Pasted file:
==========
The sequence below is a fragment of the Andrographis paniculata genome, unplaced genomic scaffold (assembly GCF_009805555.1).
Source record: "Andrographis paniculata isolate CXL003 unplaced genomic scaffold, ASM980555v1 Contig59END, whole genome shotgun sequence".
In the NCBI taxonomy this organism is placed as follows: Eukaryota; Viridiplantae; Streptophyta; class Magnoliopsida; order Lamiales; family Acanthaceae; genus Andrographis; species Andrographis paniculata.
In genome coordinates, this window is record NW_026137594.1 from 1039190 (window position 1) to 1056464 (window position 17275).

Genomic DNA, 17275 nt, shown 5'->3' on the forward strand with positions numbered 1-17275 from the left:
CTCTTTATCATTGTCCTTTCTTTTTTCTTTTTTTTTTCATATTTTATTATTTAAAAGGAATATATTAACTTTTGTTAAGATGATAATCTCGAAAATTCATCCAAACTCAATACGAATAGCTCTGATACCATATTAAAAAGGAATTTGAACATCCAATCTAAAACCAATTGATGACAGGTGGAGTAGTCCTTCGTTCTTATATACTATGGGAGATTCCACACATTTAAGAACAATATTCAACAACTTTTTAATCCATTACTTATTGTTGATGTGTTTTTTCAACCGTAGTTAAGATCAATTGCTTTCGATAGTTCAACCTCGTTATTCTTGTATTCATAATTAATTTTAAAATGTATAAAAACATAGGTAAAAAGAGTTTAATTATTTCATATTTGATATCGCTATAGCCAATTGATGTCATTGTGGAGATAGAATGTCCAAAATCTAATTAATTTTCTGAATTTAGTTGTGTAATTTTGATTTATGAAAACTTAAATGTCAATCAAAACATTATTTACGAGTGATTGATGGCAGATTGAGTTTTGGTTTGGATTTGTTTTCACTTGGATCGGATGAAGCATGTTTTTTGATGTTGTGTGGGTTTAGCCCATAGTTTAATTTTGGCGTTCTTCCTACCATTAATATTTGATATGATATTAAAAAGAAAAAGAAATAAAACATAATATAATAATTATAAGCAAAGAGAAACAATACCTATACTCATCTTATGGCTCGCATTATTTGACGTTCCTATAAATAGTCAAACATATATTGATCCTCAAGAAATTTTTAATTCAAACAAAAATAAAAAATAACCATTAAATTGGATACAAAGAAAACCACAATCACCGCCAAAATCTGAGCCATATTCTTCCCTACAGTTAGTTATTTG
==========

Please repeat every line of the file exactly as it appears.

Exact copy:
The sequence below is a fragment of the Andrographis paniculata genome, unplaced genomic scaffold (assembly GCF_009805555.1).
Source record: "Andrographis paniculata isolate CXL003 unplaced genomic scaffold, ASM980555v1 Contig59END, whole genome shotgun sequence".
In the NCBI taxonomy this organism is placed as follows: Eukaryota; Viridiplantae; Streptophyta; class Magnoliopsida; order Lamiales; family Acanthaceae; genus Andrographis; species Andrographis paniculata.
In genome coordinates, this window is record NW_026137594.1 from 1039190 (window position 1) to 1056464 (window position 17275).

Genomic DNA, 17275 nt, shown 5'->3' on the forward strand with positions numbered 1-17275 from the left:
CTCTTTATCATTGTCCTTTCTTTTTTCTTTTTTTTTTCATATTTTATTATTTAAAAGGAATATATTAACTTTTGTTAAGATGATAATCTCGAAAATTCATCCAAACTCAATACGAATAGCTCTGATACCATATTAAAAAGGAATTTGAACATCCAATCTAAAACCAATTGATGACAGGTGGAGTAGTCCTTCGTTCTTATATACTATGGGAGATTCCACACATTTAAGAACAATATTCAACAACTTTTTAATCCATTACTTATTGTTGATGTGTTTTTTCAACCGTAGTTAAGATCAATTGCTTTCGATAGTTCAACCTCGTTATTCTTGTATTCATAATTAATTTTAAAATGTATAAAAACATAGGTAAAAAGAGTTTAATTATTTCATATTTGATATCGCTATAGCCAATTGATGTCATTGTGGAGATAGAATGTCCAAAATCTAATTAATTTTCTGAATTTAGTTGTGTAATTTTGATTTATGAAAACTTAAATGTCAATCAAAACATTATTTACGAGTGATTGATGGCAGATTGAGTTTTGGTTTGGATTTGTTTTCACTTGGATCGGATGAAGCATGTTTTTTGATGTTGTGTGGGTTTAGCCCATAGTTTAATTTTGGCGTTCTTCCTACCATTAATATTTGATATGATATTAAAAAGAAAAAGAAATAAAACATAATATAATAATTATAAGCAAAGAGAAACAATACCTATACTCATCTTATGGCTCGCATTATTTGACGTTCCTATAAATAGTCAAACATATATTGATCCTCAAGAAATTTTTAATTCAAACAAAAATAAAAAATAACCATTAAATTGGATACAAAGAAAACCACAATCACCGCCAAAATCTGAGCCATATTCTTCCCTACAGTTAGTTATTTG